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Freelance journalist and podcaster: What I do and how much I make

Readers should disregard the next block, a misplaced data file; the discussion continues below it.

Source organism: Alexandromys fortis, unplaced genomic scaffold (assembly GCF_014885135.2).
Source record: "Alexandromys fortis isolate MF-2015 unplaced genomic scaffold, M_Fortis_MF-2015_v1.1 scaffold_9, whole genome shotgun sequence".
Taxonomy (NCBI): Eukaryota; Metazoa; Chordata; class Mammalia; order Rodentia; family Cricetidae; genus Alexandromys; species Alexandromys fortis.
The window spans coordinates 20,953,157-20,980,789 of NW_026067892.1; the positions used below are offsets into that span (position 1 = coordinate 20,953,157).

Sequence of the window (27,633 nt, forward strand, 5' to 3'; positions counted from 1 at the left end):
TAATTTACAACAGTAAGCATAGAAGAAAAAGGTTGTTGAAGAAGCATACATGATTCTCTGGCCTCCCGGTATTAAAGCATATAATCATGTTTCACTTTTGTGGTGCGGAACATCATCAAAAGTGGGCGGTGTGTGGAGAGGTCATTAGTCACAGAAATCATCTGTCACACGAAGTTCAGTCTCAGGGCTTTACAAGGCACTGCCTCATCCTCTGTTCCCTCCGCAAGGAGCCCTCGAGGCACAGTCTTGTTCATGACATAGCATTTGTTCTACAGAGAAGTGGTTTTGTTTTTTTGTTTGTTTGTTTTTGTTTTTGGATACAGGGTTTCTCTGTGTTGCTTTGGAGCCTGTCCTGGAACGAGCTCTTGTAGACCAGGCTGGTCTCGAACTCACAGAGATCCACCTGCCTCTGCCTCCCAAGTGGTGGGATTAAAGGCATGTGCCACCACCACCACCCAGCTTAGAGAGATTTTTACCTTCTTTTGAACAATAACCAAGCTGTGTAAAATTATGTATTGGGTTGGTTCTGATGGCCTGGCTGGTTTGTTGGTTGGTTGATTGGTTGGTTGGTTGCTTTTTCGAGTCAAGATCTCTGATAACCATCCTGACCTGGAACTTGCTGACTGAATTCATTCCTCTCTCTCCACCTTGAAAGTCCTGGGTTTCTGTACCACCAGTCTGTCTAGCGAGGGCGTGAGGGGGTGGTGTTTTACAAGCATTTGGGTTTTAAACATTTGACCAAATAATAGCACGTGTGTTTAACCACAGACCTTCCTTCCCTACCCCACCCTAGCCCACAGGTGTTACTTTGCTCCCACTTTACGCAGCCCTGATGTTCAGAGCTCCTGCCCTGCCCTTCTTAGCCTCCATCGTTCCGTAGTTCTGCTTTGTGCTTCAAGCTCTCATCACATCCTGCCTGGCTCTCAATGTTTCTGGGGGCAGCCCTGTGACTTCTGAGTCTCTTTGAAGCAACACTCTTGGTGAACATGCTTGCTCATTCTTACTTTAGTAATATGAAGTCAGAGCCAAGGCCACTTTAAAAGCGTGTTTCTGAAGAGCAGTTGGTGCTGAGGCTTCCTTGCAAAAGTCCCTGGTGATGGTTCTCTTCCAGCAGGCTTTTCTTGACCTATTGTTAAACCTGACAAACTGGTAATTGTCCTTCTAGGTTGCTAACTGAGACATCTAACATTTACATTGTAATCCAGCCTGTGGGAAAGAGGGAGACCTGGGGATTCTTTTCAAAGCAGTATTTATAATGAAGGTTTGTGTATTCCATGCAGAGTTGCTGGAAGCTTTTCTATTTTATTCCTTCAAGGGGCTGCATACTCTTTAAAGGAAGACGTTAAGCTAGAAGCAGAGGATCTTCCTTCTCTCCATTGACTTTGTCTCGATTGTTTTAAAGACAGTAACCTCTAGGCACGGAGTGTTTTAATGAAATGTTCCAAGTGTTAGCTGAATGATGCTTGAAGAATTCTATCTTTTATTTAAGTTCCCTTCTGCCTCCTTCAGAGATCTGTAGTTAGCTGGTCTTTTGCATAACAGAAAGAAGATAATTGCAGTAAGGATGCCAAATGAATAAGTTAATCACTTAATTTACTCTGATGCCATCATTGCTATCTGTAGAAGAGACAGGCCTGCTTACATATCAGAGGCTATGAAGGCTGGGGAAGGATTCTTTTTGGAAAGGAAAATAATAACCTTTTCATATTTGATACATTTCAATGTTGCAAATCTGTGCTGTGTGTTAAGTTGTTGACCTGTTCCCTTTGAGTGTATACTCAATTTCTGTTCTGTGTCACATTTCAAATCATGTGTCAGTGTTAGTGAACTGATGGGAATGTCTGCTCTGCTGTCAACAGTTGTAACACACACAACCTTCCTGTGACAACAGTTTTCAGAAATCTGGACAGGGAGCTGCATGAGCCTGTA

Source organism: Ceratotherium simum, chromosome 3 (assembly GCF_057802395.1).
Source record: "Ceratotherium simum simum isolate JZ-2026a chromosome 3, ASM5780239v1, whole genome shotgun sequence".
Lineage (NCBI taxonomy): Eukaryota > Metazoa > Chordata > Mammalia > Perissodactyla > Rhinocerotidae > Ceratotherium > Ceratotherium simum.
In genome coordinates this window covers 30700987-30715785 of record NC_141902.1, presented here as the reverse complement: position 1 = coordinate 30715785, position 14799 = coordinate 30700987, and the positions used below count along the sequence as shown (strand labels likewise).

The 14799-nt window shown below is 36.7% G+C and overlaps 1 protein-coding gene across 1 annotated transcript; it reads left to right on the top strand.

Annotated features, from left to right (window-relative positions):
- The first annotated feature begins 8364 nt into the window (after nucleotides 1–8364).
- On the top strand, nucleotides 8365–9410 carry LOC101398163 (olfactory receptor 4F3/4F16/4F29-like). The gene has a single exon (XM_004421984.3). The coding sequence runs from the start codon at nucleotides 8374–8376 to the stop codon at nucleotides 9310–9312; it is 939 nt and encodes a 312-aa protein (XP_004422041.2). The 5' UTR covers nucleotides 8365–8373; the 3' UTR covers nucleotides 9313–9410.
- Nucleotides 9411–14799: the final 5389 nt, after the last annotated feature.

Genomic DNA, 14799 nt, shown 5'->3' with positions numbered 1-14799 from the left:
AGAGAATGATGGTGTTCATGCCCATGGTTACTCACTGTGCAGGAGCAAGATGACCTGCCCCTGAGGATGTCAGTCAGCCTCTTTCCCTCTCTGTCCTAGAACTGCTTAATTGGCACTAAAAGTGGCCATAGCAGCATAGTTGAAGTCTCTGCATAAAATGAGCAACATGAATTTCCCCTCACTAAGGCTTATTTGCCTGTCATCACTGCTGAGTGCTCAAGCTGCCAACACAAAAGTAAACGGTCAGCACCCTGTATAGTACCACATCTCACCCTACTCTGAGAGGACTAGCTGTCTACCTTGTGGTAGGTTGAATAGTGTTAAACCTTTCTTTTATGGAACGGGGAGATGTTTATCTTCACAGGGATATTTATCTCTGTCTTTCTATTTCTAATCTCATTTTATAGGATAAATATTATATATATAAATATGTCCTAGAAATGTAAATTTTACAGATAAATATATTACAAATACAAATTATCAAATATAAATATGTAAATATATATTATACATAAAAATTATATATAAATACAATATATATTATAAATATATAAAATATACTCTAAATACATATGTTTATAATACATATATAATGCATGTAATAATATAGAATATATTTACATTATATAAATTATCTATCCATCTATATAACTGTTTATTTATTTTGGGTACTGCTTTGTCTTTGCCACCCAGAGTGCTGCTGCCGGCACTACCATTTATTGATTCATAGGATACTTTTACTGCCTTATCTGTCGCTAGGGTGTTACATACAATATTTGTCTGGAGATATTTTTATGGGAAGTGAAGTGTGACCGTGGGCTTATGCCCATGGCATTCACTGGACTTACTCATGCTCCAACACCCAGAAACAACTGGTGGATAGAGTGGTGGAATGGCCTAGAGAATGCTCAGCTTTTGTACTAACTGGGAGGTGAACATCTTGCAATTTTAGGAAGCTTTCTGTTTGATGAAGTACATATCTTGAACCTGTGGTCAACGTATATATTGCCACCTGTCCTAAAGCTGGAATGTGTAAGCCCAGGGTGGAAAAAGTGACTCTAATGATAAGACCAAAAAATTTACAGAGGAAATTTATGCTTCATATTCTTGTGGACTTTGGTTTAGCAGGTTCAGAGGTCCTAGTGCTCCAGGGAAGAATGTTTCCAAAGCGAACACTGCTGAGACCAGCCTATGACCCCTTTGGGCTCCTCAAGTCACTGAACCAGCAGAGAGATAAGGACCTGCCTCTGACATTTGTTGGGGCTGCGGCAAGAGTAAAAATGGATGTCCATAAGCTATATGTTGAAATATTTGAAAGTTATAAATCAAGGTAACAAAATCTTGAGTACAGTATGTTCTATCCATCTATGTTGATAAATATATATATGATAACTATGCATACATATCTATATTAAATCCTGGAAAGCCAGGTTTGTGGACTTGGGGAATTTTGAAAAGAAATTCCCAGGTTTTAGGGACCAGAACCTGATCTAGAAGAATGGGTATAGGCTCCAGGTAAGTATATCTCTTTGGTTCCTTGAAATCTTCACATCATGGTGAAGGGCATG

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I'm Misha Youssef I'm a journalist focusing on podcasts I'm 24 years old and I make approximately $60,000 a year initially that I was going to go into public radio but that opened up doors for for-profit jobs and I ended up getting recruited by Sirius XM I worked there for a year and then decided to freelance so that I could focus on original production and pursue more reporting heavy opportunities so whether those are full-time jobs or consulting opportunities where I consult with other people and help them develop podcasts I think I was more passionate about the production and storytelling and journalistic aspect of radio than I was about the tech side of things I started pursuing opportunities outside of work while I was working at Sirius XM so I started a podcast called beginner which started getting a lot of attention I started freelancing and got published in notable papers like the Wall Street Journal and I felt like that was giving me a greater sense of validation and excitement and challenged that I was getting at my job as much as it was secure and safe and with a great team of people and so I decided that I was going to freelance full-time and see how it worked out for a few months I was like I'm 24 that's it time to do it if it doesn't work out I'll go back to a traditional job and if I freelance I can always say that I tried to build something up from scratch and that it either work or didn't but I learned something in the process and if it works then I'll be able to make more money and be doing work that I'm more passionate about and that was really exciting to me so I made that leap two months ago I mean the first month was really hard there were many nights where I just lay on my bed staring at the ceiling wondering why I did this and then slowly opportunities came rolling in there were a few things I knew that were gonna bring me income one of which was my podcast and the second was something that's called a tape sync because you have all this equipment you go and record for somebody who can't be on location to record the interview and they conduct the interview over the phone and you basically make it seem like they're in the same room and you provide them that audio and you're paid a couple hundred bucks for an hour which is like way higher than you would get for babysitting or for you know tutoring even or something that like I think requires more skills but because it's so industry specific and you have equipment that's very expensive you know how to operate it you can make a lot of money off of that so those were two things my podcast and that that I knew were definitely going to bring in revenue and then from there the rest was just kind of hustling so pitching things to people pitching podcast to top newspapers I got approached by some professors from notable universities that were really interested in reaching a mainstream audience and they did not have the skillset to produce a podcast and they felt like a podcast was the perfect way to do it so that's a really interesting project because their research is something that I think deserves to reach a mainstream audience and it's you know paid very well based on like industry standards for that kind of project so for me it's a great opportunity to help bring something out into the public that I think is really important but also money-wise it's kind of a more steady bigger paycheck than I would get from you know doing tape syncs or one article here one article there and then other than that I'm constantly pitching stories so I just published two stories in the u.s. news I'm writing a bunch of op eds and I'm gonna shop around for months until they get published so that's that's kind of what my responsibilities look like it feels a lot like running a business though surprisingly I don't have a regular office at first I started out working at home and that was a total disaster because I would get distracted I would you know cook myself a meal or watch a movie and I realized my productivity levels were way lower what I have done is I break it up into two coffee shops during the day and I most often go to a place in the West Village because I like the environment surrounding it's quieter than Midtown but it's more exciting and fun to be around then town it's also near the water it makes for a nice walk in the middle of the day too if I if I want to take a break and I like the food that they serve so that's awesome I'll go to one coffee shop in the daytime I'll usually run or go to yoga in the middle of the day and then I'll switch up scenery and go to a different coffee shop and that's where I do you know all the work that needs to be done on a computer a lot of days actually don't look like that though a lot of days there's recordings and phone calls that need to be made that you know I can't be in a coffee shop making we're interviews that I need to go in person and conduct or for my podcast there's activities that I'm learning so like I'm actually going out and like riding a bike and recording myself or taking a swim lesson and getting recorded so that also adds up to like different parts of the day the podcasts that I'm producing is called beginner it is about being an immigrant in America and learning how to belong and specifically it focuses on all the things that I don't know how to do because I kind of missed out on this crucial formative part of childhood in the United States so I moved here when I was 11 and for the first few years I was just focused on like acclimating and you know getting rid of my accent just fitting in they didn't know how to ride a bike I couldn't really swim I have no pop-culture references before like 2010 so every episode of the podcast I learn a different activity and it's recorded and I kind of reflect on what it means to be an immigrant and and how that changes you know my relationship to being being in America the podcast is surprisingly gotten a lot of attention it was on Spotify home page for multiple weeks it trended on pocket cast which is one of the podcast apps I was interviewed on NPR about it which was pretty crazy and very meta for a reship producer and then I also was featured in the Guardian for beginner so that was really really rewarding and and worthwhile and kind of validating at the beginning of this whole freelancing thing that okay I'm making something that is valuable and I should keep going down this path a big milestone in podcasting is when you go from kind of like performance-based advertising model to like a flat rate and it means that you've reached a certain number of downloads and average listeners so I'm having that call this week which is really exciting which means the check coming in from beginner is gonna be a lot more steady and a bigger check than it was up until this point with a podcast that's highly successful so if you have 300,000 listeners you can make as much as 150,000 dollars off of the podcast depending on what kind of advertising deals you have now there's other models where you can have exclusivity deals with platforms and they'll pay you more money to basically buy your podcast for a certain exclusivity window or you can work for a brand or an institution like a university and they'll pay you a lot of money because they have the backing to actually pay you for that podcast and they know that over time they're gonna reap the benefits of that either monetarily or through publicity or whatever it is that their aim is so at that point I realized that I didn't have to settle for you know less than a hundred thousand which a lot of people had told me that in journalism that's the max you're ever gonna make and your lawyer friends are gonna be very rich and you're not gonna be comfortable and and I also started thinking about their other there are other opportunities that once you get a certain level of expertise and a certain level of notoriety that you can write a book there will be speaking engagements you can teach workshops you can become a professor an adjunct professor and there's income from that you can consult with other people and offer your expertise and your skill set I think just realizing that there was so many more ways to make money than just getting a job and getting promoted was a really liberating thing I'm not gonna lie my first month as a freelancer I didn't I've totally doubted all of it and I forgot about all those things that I was so delusionally optimistic about I was like I'm not gonna make this month I was gonna have to ask my parents for a help like what am I gonna do as you gain momentum opportunities start rolling in you know and so now I feel like okay now I'm in the groove like now I know that can ask for this much for this kind of project and I can ask for that much for that kind of project and people are asking me to write things and asking me to consult on things rather than me pitching things to them